You can’t have enough retro computers

I’ve noticed that many members of York Hackspace are quite enthusiastic about old computers. As I look around the hackspace right now, I see that the ratio of modern PCs to retro PCs is about one quarter.

Most of these machines are, or have been, repair projects. I thought I’d share a quick roundup of the various machines people are working on. If nothing else, it’s a great excuse to fill a blog post with pictures of retro tech. As if I needed an excuse. This might take more than one post, so this one is mostly what I’ve been working on.

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One particular interesting work in progress involves something like a cross between teletext and the world wide web. I am, of course, talking about ‘Viewdata’. In particular, I’m talking about simulating a prestel service on a modern PC and connecting it, via a sound-card-based phone line simulator, to a Sinclair ZX Spectrum. This is a project that’s been on the backburner for a while with some other members of the space, but we have two fully working ZX Spectrums and each one has a fully working Prism VTX 5000 prestel modem which allows the spectrum to connect to a prestel service. Watch this space, perhaps soon we will be able to tweet from a speccy. I tried to get a photo of it running, but sadly neither of the two TV screens in the space would cooperate. They both have analog tuners, but neither has a remote and the one with buttons on the screen couldn’t be tuned to the right frequency.

One of the two spectrums is mine (the one in the picture). This is one that I got for free from a friend, along with a cassette recorder. It wasn’t working when I got it, so I had to spend a little money on some replacement parts. There was a RAM chip missing and a blown transistor, no wonder it was free. I also decided to upgrade it from the 16k model to the 48k model. The prestel modem came from ebay along with some other stuff that I sold on for a profit. The whole thing was rather cheap.

Another repair project is this Atari 520st. The power supply needs some things fixing, it can’t quite deliver the current required to run the floppy disk drive at the moment. Even if it did, the drive belt is long gone and so we need a replacement. Would you believe that this was found in a skip, along with the monitor and a whole bunch of disks and documentation?

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Now here’s one for the IBM keyboard fans. This is an IBM 5155. The “luggable”. It has a proper buckling spring keyboard. This too needs a little bit of work. One of the floppy disk drives is a little dodgy and makes some nasty noises, but it has two, so the worst case scenario is to just use one. It’s got a copy of IBM PC-DOS and also a 20MB hard-disk. The problem is that the hard-disk doesn’t work. That’s why it’s not installed at the moment. The hard-disk controller seems to work though, so the project here is to build an interface to allow something like a USB flash disk to be plugged in where the hard disk would go.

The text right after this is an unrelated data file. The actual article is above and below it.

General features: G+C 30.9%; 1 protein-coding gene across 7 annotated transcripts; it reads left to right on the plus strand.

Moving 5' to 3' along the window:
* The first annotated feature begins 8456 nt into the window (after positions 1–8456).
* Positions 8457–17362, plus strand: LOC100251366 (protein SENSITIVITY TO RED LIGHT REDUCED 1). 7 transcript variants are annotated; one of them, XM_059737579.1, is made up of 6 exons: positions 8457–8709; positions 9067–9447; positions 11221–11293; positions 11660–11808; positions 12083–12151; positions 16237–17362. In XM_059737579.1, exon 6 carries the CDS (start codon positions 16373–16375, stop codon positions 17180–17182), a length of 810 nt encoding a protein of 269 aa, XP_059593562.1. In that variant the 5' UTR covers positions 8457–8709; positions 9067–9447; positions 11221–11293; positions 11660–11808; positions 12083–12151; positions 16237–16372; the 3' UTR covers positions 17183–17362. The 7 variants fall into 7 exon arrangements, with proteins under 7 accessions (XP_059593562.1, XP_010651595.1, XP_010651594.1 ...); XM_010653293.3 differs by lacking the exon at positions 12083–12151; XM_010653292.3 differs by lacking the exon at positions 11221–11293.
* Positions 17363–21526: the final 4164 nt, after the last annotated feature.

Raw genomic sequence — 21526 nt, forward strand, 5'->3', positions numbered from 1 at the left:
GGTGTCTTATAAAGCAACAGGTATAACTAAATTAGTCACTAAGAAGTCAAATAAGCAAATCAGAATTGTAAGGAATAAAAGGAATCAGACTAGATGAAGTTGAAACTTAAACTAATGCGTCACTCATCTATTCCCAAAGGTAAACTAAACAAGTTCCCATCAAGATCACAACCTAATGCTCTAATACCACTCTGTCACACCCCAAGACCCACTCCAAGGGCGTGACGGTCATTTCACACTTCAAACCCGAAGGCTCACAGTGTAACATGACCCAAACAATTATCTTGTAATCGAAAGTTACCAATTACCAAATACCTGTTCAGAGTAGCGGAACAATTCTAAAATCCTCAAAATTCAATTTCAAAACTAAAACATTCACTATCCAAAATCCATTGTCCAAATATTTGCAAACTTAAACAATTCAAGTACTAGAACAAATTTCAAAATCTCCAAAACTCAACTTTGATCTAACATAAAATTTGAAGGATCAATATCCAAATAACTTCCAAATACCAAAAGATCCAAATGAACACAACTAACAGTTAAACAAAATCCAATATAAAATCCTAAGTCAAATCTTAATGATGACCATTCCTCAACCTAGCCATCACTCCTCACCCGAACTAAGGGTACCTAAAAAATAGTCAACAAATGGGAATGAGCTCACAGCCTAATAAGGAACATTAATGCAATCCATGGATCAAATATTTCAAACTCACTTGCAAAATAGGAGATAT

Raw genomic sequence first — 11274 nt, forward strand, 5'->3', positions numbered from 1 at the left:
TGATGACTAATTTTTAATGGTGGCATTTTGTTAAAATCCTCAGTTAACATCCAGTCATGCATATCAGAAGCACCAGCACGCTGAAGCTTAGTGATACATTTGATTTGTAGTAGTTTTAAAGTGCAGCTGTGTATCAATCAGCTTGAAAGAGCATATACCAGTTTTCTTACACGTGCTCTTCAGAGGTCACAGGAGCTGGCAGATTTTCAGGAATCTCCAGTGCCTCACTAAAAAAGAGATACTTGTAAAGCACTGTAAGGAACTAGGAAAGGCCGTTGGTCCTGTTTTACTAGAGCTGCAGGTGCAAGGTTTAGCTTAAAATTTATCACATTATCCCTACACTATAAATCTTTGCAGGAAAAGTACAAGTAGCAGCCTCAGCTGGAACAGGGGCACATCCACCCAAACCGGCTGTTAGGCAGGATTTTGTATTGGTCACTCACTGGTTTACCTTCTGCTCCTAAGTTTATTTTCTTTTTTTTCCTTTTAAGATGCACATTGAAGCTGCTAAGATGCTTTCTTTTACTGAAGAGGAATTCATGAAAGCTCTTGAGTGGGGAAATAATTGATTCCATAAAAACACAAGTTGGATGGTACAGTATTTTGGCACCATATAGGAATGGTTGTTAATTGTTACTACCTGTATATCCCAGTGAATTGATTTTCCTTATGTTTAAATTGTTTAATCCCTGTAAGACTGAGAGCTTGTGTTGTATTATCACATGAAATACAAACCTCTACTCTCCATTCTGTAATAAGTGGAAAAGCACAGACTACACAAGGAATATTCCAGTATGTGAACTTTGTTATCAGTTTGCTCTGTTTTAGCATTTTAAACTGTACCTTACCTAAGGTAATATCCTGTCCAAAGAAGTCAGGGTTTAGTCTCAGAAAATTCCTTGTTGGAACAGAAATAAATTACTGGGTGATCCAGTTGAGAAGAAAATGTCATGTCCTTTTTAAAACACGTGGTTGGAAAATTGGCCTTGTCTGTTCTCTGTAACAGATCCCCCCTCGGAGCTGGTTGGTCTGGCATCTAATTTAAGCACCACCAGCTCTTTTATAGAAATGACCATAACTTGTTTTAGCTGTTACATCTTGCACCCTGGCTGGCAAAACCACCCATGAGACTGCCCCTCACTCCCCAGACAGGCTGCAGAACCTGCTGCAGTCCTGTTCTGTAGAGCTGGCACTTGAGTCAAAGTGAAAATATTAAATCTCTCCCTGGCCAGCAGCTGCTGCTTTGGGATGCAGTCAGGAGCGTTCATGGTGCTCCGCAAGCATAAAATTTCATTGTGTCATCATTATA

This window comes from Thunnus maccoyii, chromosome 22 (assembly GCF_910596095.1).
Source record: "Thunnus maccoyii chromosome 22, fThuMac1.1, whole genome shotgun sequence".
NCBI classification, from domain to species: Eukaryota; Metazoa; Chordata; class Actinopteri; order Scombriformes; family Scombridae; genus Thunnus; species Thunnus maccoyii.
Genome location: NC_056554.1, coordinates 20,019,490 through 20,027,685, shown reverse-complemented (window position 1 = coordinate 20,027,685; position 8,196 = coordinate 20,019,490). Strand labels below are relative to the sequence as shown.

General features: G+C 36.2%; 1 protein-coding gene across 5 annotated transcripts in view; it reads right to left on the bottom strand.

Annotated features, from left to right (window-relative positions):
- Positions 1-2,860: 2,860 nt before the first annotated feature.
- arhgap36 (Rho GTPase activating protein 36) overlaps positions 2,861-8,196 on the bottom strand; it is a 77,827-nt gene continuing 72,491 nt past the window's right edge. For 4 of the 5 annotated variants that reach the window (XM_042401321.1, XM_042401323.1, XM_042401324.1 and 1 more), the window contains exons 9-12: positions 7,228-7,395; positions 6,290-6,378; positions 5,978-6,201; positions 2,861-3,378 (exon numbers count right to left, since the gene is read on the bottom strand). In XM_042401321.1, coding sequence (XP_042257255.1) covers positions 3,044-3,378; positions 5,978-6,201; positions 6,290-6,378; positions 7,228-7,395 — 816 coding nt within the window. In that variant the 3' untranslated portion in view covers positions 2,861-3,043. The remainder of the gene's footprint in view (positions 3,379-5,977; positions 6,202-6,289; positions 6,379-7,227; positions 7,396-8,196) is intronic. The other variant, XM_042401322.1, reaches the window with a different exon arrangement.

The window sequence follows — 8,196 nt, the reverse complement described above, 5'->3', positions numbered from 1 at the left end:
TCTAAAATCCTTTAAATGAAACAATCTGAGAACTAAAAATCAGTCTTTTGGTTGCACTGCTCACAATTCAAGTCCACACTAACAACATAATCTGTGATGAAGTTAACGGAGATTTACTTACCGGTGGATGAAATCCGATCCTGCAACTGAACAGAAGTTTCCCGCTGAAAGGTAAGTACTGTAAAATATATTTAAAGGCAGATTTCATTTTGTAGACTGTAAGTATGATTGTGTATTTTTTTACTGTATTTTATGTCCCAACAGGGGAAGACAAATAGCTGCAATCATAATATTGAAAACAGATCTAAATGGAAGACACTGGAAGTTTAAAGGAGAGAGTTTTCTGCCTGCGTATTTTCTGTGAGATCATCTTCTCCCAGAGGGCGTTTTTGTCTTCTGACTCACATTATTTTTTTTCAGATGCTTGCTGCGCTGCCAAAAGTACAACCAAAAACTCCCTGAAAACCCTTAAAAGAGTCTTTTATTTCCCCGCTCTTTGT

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Last but not least for this post, is Luke’s commodore amiga with colour screen. This is also a bit of a rescue project. I’ll have to post more details about this one next time, but for now here is a sneak peek. He’s even got two joysticks for it, and of course he also has the obligatory “I can’t believe it’s not streetfighter” title. I can’t wait to play it. dsc_5475 dsc_5476 dsc_5477

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I hope you found that interesting. If you want to help out with one of these projects or just have a look at some of these machines, feel free to come along to the next open meeting. Perhaps I’ll post some more in-depth details of the projects as they progress, if there is any interest.

2 comments

  • Bob Stone

    I’ve also got two ZX81s, two Spectrums (48k and a 128k +3 with a disk drive), two Atari STs (520ST and 1040STE), and a MiST FPGA box that can be nearly anything up to about an Amiga 1200. And a recreation of a 1968 DEC PDP-8i! Think Dan’s recreated 1948 Manchester SSEM wins the retro prize though.

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